Get a couple of empty drink bottles for mixing the paint with the tonic water. Fill the one bottle most of the way with tonic water. Use a toothpick or something similar to drip paint into the water. You should only need a few drops of each color. If you put in too much, the water will be too cloudy and the light won't make it to the top of the bottle. Just put a couple drops of blue and a couple of red. Mix it up and test it on your newly finished stand. Do this until you're happy with the effect. There shouldn't be any color to the liquid at all, just an ever so slightly cloudy water.
When you have the mixture just right, there are going to be big pieces of paint floating in it. Take a shop towel or something similar and place it into the top of the empty bottle like a filter. Slowly pour the mixture through the filter removing all the big chunks of paint. The liquid is now ready to be poured into the Coke bottle. I recommend using a small funnel for this.
Put the bottle on the stand and light it up. If you are happy with the color, you can glue the cap on. I do this to seal it and so no one tries to drink it! Put a thin layer of glue around the top of the bottle and pop the top on. Hold it in place for a little bit until the glue starts to set.
After that's dry, glue the Quantum label on. Make sure it is centered on the bottle. I used three rubber bands to hold the label in place and against the bottle until the glue set.
Step 18: Finished
There you have it! You can make your very own Nuka-Cola Quantum and mini nuclear reactor stand. If anyone has any questions or suggestions on any of the steps, just let me know and I'll try to answer them or respond as best I can.
Thank you for your time!
Nuka-Cola and Quantum are Copyright of Bethesda.
Finalist in the
Game.Life 2 Challenge
2 People Made This Project!
- trevelyanpanda made it!
- rwinn made it!
4 years ago
Where did you find you less as far as the ultra violet ones did you shop at a specific site for them if you don’t mind me asking
6 years ago
Awesome, I'll try to do something similar when I'm done with my gamecube mod. I'll post some pics when done!
7 years ago
i got the chills man!!
7 years ago
I was wondering what the total price for all the materials are... i'm planning to make one as a gift for Christmas
7 years ago
Do you still make these for people? I want to build one but the cost of the tools I would need is to much right now
7 years ago
So I'm making this and I'm really excited to get started. However, how important is the acrylic glass? It's a bit pricey and I don't have the ability to cut it. Is there an alternative I can use?
7 years ago on Introduction
What diameter does the 3" PVC have?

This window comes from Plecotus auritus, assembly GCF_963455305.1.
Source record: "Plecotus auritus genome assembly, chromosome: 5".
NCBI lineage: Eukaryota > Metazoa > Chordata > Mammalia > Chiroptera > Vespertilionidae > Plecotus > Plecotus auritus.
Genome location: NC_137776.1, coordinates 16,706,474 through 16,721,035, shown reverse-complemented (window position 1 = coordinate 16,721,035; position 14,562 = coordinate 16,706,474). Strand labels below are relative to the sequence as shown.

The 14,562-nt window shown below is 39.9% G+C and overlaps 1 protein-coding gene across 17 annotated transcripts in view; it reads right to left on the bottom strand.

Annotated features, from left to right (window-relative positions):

Reply 7 years ago on Introduction
3 inches diameter. 3" actually means 3 inch, not a code for special PVC if that's what you though initially.
7 years ago
How important is the thickness of the glass? I got one thats .093 thick and I want to get started
8 years ago on Introduction
Is there an overall cost to this or did i just miss it.
8 years ago
wow this really cool!! looking forward to making it!
9 years ago on Step 6
Hello, I wanted to ask, does the power jack have to necessarily be a size K? (kinda new to this whole "circuits" stuff) Thanks!
Reply 8 years ago on Introduction
Late reply is late, but no. As long as it's rated for 9 volts, you'll be fine!
8 years ago
I work for advance auto parts the gasket you need is felpro 60986 its $2.49 it fits a Chevy truck v8 around the years 1968-1991 its also called a exhaust flange gasket hope this helps everyone
8 years ago
very very cool, love it.
9 years ago
I saw ur post on reddit o_o
9 years ago on Introduction
Hi, i am from England and would like to buy one, please contact me with the price or something. BTW I love the workmanship involved you have an amazing skill ;]
10 years ago on Step 3
to me that gasket looks familiar. I used to weld pipes. at that work place, we had to bevel the ends of the pipes to prep them for welding. sometimes the pipes had to be cut really short, like 3/4 of an inch long, and still bevel the ends of the pipe and they would look just like that gasket. many times we would cut it wrong and not know till it was beveled. we threw away many pieces that looked almost exactly like this part. with a lathe i could easily make this part. with a hand grinder i could manage to make the part with a lot of patience. but who says it has to be metal. paint can make anything look like metal. so there should be a lot of options with other materials too, right?
10 years ago on Introduction
Trying to follow the schematic for the LEDs but I don't actually have any electronics experience. It looks like your LEDs were wired in parallel, and wired to a 9V battery - so roughly how long would your lamp last when turned on?
Also given the different forward voltages in a blue/UV and red LED, are the red LEDs not much dimmer as a result of being in the same circuit? Or have I misunderstood?
Cheers for any help :)
Reply 10 years ago on Introduction
Yes they are in parallel but I used a 300 milliamp power supply that plugs into the wall instead of a battery. I did this for stability and so I wouldn't have to change batteries.
You could easily use a battery instead of a power supply though. In fact I added a 9 volt battery to my circuit so I could use either the power supply or the battery. I did the math and figure the battery should last about 10 or 11 hours.
Here's the thing with the LEDs. I used LEDs from Christmas lights. They are all the same voltages. I think they are white LEDs in red and blue colored acrylic plastic. I don't know their exact voltages but 3 volts lights them up nicely so they worked perfect for 9 volts.
That being said, I'm not happy with using those LEDs. I want to remake the circuit using real red and blue LEDs. With the higher voltages of the blue LEDs I'll need to use a 12 volt power supply and use resistors for all three LED sets. When I get this done I'll update the schematics and add some pictures.